The Embarcadero

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The Embarcadero — To view multiple different public art pieces, visitors to San Francisco should take a walk on the Embarcadero. The Embarcadero is the boulevard that stretches along the waterfront of San Francisco from the Bay Bridge down to Pier 39 and Fisherman’s Wharf. It is well known for being one of the city’s best walks with its gorgeous San Francisco Bay views. What few people realize is that this stunning walk is sprinkled with various installations of public art. One particularly popular piece is Cupid’s Span.

A  60-foot tall outdoor sculpture that depicts Cupid’s bow and part of an arrow. Another remarkable piece that sits along the Embarcadero is Sea Change. Installed in 1995, it is an elegant kinetic sculpture that can be seen from blocks away. Sea Change is 70-feet tall and has a circular top that moves with the wind. An evening visit to the Embarcadero will reveal the Bay Lights. At dusk, the Bay Lights turn the unremarkable San Francisco Bay Bridge into an iridescent and shimmering light sculpture, in fact, it is the world’s largest light installation.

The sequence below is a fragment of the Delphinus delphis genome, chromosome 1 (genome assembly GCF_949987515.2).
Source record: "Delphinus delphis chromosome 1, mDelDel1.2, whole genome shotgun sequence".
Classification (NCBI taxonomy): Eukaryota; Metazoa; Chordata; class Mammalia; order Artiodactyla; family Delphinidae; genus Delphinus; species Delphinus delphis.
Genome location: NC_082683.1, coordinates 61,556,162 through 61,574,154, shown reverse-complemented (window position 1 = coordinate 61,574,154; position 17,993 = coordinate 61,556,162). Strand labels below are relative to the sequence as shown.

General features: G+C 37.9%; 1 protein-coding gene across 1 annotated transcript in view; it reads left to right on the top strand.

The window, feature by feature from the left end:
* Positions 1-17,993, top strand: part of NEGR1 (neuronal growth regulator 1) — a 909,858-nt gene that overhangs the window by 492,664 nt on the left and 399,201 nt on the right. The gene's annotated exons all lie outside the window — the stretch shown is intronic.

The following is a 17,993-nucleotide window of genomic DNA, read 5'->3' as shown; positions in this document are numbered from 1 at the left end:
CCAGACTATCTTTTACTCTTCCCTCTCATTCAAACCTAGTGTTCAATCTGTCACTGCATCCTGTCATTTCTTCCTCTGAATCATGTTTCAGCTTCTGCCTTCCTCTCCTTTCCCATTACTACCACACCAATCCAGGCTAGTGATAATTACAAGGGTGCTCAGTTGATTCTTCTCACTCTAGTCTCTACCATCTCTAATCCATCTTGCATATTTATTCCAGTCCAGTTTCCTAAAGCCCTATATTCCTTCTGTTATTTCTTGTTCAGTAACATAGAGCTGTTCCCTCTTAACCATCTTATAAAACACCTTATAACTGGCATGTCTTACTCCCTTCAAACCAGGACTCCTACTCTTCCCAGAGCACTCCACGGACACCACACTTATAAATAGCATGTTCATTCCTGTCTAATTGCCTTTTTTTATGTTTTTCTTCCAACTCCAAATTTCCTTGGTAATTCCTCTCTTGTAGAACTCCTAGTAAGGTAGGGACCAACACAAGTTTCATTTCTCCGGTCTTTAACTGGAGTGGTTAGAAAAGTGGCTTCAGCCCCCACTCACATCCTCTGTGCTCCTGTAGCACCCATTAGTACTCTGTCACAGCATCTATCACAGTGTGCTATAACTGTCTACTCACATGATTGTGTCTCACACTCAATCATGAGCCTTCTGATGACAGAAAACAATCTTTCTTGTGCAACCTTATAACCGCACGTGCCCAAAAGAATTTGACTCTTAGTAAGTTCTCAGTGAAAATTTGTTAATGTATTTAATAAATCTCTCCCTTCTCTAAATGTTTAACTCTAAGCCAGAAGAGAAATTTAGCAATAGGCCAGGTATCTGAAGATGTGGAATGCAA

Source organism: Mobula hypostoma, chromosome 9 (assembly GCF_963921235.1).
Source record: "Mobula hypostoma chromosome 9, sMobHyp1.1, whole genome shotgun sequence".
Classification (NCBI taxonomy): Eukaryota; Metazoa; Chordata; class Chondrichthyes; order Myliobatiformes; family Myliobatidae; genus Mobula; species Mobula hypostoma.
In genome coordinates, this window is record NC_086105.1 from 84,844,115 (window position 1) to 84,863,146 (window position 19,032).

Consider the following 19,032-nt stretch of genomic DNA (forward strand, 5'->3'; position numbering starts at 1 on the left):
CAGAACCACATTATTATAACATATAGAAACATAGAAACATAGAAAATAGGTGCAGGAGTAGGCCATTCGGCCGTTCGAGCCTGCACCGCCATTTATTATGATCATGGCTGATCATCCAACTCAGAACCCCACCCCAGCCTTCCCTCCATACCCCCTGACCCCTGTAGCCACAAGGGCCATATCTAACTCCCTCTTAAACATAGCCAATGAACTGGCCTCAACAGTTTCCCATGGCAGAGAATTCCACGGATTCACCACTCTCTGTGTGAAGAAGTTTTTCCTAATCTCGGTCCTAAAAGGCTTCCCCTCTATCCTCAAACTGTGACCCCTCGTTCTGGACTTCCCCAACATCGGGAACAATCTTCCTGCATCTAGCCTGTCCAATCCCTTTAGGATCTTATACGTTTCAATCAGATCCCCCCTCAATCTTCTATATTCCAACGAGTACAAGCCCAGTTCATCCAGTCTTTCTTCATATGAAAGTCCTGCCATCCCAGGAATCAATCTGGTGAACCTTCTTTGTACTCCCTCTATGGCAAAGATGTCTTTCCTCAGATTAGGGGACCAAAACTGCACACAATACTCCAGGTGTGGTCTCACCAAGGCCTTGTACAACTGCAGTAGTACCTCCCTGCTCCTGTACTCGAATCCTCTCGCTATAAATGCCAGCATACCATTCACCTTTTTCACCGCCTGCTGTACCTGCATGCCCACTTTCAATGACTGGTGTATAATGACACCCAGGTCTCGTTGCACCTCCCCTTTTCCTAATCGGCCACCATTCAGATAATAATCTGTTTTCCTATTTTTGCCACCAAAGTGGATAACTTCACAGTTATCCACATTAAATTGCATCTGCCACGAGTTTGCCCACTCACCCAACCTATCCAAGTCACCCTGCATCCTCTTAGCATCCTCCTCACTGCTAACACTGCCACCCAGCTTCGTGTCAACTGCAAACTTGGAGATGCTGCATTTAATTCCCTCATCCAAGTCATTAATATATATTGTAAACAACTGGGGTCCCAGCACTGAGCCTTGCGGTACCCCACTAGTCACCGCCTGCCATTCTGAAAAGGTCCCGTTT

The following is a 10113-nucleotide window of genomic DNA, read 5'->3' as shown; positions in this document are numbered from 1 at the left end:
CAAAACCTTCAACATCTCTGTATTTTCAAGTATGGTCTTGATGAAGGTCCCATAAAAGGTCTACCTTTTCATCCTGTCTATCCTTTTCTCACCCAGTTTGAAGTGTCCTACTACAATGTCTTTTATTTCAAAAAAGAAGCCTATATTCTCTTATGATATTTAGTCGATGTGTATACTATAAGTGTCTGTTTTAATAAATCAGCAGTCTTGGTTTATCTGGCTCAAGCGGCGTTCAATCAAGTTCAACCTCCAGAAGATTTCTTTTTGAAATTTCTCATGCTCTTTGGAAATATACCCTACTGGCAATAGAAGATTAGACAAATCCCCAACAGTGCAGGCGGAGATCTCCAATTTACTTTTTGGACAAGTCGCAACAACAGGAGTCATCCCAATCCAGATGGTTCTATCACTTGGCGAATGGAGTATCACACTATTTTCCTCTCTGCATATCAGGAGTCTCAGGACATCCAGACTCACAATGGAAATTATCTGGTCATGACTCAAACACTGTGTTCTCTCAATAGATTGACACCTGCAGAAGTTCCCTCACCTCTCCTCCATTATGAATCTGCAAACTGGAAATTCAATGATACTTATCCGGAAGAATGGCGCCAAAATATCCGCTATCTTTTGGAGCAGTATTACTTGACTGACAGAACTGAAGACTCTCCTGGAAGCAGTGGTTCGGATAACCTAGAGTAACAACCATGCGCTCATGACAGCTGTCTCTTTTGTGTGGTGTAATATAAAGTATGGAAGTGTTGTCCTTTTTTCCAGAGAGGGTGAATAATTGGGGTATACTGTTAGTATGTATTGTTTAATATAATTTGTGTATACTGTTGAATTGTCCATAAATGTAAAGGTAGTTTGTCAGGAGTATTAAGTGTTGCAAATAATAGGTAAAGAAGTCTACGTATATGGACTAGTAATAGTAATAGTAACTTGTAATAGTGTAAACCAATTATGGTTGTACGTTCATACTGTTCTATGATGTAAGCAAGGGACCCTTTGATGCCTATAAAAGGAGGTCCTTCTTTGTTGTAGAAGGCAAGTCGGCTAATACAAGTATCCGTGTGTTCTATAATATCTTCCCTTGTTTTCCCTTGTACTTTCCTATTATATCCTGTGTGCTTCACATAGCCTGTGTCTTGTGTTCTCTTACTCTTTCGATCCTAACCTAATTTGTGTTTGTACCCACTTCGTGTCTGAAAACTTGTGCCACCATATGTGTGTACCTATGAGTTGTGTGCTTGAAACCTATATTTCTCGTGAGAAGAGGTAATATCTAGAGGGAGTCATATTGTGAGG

The Mission District Murals

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The Mission District Murals — San Francisco’s tradition of public art has turned the city into a technicolor canvas. The Mission District boasts the largest concentration of street art throughout the world. The variety of murals range from social movement and political statement depictions to mosaics. Some of the murals even have pieces with 3D elements. In the Mission District, there are two well-known alleys with a large amount of street art.

The first is Balmy Alley between 24th and 25th streets, and Treat and Harrison streets. Murals first started popping up in this alley in the early 1970s but became a ubiquitous part of the area in the mid-1980s. Artists used the alley to express their outrage over human rights violence and political abuse in Central America. Today, topics have expanded to gentrification and police brutality.